Vases such as the present example are celebrated for their vivid underglaze-blue painting depicting dramatic mountain landscapes. This style of decoration developed from the 1630s, when the collapse of the Ming dynasty freed the potters of Jingdezhen from imperial influence, and production was instead designed to appeal to the literati class.
One of the foremost developments of this new ‘literati’ style was the continuous landscape in a restricted palette, designed in direct imitation of classical scroll painting. The mountain landscape had long enjoyed particular significance as a religious symbol, and in the mid-seventeenth century, the mountain also held cultural resonance for the scholar-official, representing an ideal retreat to a peaceful sanctuary away from political turmoil and any unwelcome call to official duties from a new and foreign power.
The success of this innovative style is clear from its continuation into the Kangxi period, when the freshness of the design was complemented by impeccable technique. As Stephen Little notes: "The artistic freedom enjoyed by ceramic decorators at Jingdezhen in these relatively unsettled economic conditions gave way to unsurpassed technical skill once imperial control was re-established at the kilns in 1683, during the early Kangxi reign" (see Julia B. Curtis, Chinese Porcelains of the Seventeenth Century: Landscapes, Scholars’ Motifs and Narratives, New York, 1995, p. 40).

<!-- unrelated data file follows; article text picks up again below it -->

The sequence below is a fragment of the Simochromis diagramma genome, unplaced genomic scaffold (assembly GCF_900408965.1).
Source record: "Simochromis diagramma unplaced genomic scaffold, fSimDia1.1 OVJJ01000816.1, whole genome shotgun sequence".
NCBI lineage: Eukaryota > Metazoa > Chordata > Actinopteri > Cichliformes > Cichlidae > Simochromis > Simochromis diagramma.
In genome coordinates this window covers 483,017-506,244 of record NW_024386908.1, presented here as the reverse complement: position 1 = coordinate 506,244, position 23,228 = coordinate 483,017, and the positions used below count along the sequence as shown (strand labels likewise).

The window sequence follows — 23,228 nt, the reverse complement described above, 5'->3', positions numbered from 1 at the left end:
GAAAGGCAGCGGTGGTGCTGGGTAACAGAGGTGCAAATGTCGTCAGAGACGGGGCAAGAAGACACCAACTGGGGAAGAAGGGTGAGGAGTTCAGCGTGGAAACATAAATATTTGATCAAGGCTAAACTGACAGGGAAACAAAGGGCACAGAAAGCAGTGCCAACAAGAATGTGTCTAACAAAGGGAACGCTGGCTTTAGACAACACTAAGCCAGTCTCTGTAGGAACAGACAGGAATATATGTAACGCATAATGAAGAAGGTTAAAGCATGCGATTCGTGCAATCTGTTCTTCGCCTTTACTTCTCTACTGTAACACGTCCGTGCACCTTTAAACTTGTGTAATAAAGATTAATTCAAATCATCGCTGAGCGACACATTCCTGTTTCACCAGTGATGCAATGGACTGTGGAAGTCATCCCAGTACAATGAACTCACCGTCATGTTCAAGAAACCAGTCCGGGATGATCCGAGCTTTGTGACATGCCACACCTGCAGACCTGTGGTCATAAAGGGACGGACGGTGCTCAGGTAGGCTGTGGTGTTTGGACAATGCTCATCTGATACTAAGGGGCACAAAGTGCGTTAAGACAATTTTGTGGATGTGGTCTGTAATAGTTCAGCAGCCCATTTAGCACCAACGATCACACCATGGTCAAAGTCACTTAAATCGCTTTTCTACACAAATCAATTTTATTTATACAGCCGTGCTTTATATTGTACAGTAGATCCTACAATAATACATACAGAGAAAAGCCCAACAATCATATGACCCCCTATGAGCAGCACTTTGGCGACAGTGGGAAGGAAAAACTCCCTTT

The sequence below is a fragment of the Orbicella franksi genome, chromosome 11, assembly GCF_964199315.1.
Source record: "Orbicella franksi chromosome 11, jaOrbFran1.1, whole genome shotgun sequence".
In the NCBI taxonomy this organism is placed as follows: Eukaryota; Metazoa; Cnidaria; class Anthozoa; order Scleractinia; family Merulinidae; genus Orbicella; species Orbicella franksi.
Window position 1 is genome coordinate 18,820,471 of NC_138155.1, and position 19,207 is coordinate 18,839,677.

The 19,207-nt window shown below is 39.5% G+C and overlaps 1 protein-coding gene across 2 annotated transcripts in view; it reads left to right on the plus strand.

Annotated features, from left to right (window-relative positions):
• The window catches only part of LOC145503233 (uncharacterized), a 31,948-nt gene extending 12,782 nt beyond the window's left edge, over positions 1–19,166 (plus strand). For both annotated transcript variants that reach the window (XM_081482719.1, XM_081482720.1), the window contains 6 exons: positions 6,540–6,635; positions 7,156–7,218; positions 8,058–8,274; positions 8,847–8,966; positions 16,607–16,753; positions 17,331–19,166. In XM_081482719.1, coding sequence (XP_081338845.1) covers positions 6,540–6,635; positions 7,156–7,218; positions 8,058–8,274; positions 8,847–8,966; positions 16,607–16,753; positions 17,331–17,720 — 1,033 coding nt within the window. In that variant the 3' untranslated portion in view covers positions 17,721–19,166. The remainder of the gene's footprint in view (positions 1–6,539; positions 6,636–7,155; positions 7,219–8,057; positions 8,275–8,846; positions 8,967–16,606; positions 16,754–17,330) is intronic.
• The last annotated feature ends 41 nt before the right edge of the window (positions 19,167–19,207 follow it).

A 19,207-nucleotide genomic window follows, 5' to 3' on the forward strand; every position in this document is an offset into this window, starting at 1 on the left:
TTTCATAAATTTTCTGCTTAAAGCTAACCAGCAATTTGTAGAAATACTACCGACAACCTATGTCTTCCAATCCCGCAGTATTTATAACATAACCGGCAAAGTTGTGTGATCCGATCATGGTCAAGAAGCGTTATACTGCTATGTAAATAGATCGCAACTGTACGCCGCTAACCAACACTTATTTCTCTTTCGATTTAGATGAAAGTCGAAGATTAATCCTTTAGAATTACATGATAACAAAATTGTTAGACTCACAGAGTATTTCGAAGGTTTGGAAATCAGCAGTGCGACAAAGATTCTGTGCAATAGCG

A blue and white vase, of baluster form, but also decorated with fishermen on rafts, and with peony sprays on the neck, is illustrated in The Tsui Museum of Art. Chinese Ceramics IV – Qing Dynasty, Hong Kong, 1995, no. 48. Another rouleau vase in the Palace Museum, Beijing, decorated with scholars rather than fishermen in remote mountains, is illustrated in The Complete Collection of Treasures of the Palace Museum - 36 - Blue and White Porcelain with Underglazed Red (III), Hong Kong, 2000, p. 19, no. 15. A beaker vase which combines the themes of fishermen and floral sprays is illustrated idem., p. 40, no. 33.